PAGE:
New study exposes possible discrimination against LGBT Virginians in hiring

    The Rainbow Flag flies beneath the American flag at the Stonewall National Monument, Wednesday, Oct. 11, 2017, in New York. The Rainbow Flag, an international symbol of LGBT liberation and pride, was flown for the first time at the monument. (AP Photo/Mark Lennihan)

    A report released Thursday documents the apparent hiring discrimination that LGBT job applicants face in Virginia.

    The report from the Equal Rights Center comes in the wake of the General Assembly’s failure in the 2019 session to pass or even consider 15 bills designed to prevent discrimination on the basis of sexual orientation and gender identity.

    In Virginia businesses or public institutions can legally discriminate against people in employment and housing and can deny or limit health insurance.

    And while the United States Supreme Court has legalized same-sex marriage in Virginia and across the country, the Virginia Constitution and Code of Virginia still have out-of-date language that prohibits equal marriage.

    A national nonprofit civil rights group based in D.C., the ERC used matched pair testing to compare how straight applicants and LGBT applicants were treated when applying for jobs across the Commonwealth.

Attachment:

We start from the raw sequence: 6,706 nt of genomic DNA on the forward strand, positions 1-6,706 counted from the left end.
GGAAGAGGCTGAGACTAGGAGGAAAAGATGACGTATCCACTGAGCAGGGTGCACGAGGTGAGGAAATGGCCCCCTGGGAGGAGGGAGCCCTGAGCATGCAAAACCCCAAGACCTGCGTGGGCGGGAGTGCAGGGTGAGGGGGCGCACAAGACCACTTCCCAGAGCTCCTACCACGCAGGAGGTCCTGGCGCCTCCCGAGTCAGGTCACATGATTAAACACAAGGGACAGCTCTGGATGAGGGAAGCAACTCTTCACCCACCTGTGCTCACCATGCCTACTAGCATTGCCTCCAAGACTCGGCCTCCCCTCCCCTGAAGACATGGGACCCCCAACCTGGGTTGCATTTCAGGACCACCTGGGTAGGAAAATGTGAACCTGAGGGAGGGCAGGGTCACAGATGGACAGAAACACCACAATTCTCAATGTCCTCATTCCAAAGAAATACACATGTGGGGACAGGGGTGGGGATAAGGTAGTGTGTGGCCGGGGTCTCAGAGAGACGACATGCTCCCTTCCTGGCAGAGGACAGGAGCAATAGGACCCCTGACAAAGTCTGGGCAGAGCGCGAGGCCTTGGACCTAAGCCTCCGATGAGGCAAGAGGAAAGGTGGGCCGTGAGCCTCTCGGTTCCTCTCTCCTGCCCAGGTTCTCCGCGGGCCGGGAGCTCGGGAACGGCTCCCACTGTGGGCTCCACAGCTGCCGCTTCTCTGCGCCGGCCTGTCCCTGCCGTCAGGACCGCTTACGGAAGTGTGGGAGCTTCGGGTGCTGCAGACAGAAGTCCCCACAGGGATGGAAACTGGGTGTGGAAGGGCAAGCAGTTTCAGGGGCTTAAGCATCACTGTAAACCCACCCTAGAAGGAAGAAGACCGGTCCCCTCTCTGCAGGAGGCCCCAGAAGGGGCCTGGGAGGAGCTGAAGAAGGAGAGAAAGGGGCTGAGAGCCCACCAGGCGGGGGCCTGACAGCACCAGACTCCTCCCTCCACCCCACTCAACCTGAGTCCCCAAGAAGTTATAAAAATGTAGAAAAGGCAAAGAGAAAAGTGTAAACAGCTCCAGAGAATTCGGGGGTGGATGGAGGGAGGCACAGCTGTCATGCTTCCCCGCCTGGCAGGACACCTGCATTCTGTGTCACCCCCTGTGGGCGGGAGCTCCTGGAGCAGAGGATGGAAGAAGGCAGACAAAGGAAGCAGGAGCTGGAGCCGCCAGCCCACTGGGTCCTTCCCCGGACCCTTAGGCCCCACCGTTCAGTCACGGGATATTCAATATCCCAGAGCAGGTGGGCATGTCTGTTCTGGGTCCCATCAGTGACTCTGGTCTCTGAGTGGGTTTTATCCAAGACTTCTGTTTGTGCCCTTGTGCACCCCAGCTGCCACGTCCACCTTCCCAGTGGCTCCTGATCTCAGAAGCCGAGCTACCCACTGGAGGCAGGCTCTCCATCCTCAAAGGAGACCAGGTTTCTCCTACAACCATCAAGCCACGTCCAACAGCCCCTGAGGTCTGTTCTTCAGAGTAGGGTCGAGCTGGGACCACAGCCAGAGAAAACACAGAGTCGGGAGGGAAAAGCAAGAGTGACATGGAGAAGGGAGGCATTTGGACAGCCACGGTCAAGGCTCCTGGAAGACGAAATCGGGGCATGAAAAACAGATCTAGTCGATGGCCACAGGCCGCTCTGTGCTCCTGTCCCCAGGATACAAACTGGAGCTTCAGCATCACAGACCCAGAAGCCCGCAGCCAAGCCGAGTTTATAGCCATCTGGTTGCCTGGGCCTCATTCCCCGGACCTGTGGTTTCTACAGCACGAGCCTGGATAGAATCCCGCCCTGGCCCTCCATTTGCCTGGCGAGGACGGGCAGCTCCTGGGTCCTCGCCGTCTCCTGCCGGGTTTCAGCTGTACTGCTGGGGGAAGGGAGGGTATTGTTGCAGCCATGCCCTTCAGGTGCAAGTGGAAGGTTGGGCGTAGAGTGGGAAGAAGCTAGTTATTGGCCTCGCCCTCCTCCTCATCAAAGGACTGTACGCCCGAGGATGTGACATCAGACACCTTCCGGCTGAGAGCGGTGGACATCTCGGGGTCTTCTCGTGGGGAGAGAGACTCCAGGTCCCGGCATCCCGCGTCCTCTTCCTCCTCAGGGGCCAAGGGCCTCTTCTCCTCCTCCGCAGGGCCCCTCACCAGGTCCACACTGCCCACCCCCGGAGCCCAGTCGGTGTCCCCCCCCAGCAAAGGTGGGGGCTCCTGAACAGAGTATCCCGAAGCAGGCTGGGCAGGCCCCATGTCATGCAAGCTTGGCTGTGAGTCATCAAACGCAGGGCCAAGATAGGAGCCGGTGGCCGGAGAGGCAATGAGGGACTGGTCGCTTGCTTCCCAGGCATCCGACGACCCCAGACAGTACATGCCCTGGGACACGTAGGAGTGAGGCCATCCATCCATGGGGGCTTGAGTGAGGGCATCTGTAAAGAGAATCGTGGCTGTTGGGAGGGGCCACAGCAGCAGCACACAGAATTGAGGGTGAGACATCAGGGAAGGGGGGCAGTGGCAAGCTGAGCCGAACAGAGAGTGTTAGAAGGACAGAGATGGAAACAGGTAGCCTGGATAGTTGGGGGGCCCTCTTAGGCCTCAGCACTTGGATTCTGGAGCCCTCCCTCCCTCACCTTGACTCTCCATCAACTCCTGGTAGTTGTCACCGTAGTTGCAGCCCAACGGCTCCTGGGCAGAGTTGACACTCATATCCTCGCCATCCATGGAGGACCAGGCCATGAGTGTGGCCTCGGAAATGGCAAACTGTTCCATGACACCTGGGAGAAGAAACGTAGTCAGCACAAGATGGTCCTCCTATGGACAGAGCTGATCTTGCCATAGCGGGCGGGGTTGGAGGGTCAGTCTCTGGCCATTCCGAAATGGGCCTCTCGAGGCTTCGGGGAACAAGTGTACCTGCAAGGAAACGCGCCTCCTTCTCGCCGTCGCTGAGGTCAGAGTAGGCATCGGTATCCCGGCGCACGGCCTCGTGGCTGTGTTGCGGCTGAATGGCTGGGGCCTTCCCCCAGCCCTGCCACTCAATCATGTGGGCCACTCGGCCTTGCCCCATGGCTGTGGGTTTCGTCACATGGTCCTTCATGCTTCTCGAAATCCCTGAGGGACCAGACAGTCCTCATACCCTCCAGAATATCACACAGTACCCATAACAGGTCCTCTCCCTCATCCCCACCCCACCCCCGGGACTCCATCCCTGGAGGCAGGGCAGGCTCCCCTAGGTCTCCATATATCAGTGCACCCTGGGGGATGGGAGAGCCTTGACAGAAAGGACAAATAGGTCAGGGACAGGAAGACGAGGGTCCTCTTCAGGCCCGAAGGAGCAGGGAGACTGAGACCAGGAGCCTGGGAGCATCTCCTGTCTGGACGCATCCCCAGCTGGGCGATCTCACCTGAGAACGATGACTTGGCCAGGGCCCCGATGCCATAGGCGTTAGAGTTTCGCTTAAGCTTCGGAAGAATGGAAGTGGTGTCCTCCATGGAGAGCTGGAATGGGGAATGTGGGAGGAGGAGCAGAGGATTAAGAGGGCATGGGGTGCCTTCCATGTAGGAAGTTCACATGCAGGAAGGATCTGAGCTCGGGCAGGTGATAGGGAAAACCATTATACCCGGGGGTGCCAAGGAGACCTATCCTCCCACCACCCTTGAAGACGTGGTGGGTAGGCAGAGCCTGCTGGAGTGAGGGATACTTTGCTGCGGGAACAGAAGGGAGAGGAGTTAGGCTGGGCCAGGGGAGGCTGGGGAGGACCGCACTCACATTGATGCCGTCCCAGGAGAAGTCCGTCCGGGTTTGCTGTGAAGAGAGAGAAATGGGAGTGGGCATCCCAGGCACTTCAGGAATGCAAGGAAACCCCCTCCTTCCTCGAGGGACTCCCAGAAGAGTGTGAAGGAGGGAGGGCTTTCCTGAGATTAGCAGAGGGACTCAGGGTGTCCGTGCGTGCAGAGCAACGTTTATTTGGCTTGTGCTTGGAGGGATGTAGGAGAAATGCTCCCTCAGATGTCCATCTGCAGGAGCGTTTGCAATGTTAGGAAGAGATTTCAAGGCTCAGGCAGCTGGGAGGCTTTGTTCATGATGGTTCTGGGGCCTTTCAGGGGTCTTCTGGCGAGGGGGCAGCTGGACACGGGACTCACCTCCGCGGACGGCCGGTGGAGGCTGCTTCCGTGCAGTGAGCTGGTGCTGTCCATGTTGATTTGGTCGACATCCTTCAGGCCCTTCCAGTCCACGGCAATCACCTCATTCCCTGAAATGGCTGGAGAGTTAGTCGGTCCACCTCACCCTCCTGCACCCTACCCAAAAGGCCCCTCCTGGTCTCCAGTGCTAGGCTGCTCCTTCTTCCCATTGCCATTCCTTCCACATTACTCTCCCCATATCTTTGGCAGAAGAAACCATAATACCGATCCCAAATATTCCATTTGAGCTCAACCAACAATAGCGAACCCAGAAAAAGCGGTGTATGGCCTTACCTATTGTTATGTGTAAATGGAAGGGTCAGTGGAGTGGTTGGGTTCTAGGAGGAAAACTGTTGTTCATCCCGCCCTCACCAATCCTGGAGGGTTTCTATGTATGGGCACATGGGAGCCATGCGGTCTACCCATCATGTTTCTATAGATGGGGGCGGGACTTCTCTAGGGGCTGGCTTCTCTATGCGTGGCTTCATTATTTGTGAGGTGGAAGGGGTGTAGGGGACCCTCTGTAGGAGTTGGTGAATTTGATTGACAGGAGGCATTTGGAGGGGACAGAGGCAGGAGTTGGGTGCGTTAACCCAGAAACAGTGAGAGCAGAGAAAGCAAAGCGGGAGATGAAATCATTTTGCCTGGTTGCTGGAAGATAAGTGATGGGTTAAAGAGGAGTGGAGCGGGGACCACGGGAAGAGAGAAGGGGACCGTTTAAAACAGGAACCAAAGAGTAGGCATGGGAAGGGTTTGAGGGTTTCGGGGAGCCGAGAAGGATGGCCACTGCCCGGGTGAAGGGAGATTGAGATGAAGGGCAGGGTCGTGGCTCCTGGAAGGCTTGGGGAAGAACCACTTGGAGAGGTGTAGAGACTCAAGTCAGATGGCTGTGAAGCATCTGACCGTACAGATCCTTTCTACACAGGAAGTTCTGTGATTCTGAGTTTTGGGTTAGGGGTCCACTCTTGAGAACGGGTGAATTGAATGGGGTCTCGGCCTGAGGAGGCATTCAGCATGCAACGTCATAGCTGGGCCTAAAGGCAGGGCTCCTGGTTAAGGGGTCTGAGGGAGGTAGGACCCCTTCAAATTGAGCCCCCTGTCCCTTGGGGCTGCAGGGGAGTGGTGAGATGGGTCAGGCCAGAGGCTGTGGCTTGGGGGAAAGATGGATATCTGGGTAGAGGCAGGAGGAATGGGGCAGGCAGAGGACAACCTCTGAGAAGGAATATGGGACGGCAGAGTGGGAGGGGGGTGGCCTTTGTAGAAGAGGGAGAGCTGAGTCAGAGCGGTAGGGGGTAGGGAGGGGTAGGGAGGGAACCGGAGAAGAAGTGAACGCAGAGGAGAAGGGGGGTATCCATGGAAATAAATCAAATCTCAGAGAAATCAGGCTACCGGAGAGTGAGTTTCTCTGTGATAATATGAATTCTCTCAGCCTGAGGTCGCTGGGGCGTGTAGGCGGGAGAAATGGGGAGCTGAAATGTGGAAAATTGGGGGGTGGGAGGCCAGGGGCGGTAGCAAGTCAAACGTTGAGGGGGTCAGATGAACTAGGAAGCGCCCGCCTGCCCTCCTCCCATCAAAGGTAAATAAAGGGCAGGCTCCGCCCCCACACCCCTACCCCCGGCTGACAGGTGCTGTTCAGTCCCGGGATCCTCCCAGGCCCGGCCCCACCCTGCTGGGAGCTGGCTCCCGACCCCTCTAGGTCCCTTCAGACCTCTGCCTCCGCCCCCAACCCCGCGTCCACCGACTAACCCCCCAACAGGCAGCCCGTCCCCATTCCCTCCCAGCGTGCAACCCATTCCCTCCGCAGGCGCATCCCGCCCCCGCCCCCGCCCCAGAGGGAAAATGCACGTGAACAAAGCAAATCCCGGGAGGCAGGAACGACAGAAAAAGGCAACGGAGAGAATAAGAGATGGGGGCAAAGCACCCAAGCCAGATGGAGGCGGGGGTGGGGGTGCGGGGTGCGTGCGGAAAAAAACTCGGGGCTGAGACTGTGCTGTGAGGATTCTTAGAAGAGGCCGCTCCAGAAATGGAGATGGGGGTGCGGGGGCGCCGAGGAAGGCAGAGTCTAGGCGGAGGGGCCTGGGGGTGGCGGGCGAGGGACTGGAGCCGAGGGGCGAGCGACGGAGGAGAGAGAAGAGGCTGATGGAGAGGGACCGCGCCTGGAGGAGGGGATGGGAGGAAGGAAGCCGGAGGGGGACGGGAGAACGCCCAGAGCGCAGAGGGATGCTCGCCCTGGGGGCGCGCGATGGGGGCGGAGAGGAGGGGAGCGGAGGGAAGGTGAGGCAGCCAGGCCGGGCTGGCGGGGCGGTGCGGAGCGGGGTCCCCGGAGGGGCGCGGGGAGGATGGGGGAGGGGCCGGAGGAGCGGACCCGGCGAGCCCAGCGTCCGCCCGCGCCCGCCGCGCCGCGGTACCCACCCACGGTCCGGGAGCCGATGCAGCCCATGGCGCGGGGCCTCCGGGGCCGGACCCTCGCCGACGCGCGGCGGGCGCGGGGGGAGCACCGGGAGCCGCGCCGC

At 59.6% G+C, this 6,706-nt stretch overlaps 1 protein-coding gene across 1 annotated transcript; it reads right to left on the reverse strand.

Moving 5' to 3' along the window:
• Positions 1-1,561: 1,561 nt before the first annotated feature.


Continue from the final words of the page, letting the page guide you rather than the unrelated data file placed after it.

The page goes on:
In three of the 10 tests, some form of discrimination appeared to have occurred.

    “Nobody should have to worry about paying the bills because of discrimination in hiring or in the workplace,” said ERC Executive Director Melvina Ford. “Discrimination is a threat to the livelihoods of LGBT individuals and robust civil rights laws should be passed to protect people on the basis of both sexual orientation and gender identity.”

    The testing and the results are detailed in the ERC’s report, Behind Closed Doors.

    The ERC says that while it’s hard to absolutely prove discrimination, the testing appears to indicate that discrimination based on sexual orientation continues to exist.

    The report lists recommendations for lawmakers and employers who wish to promote fairness and justice.

    Read the full report here.

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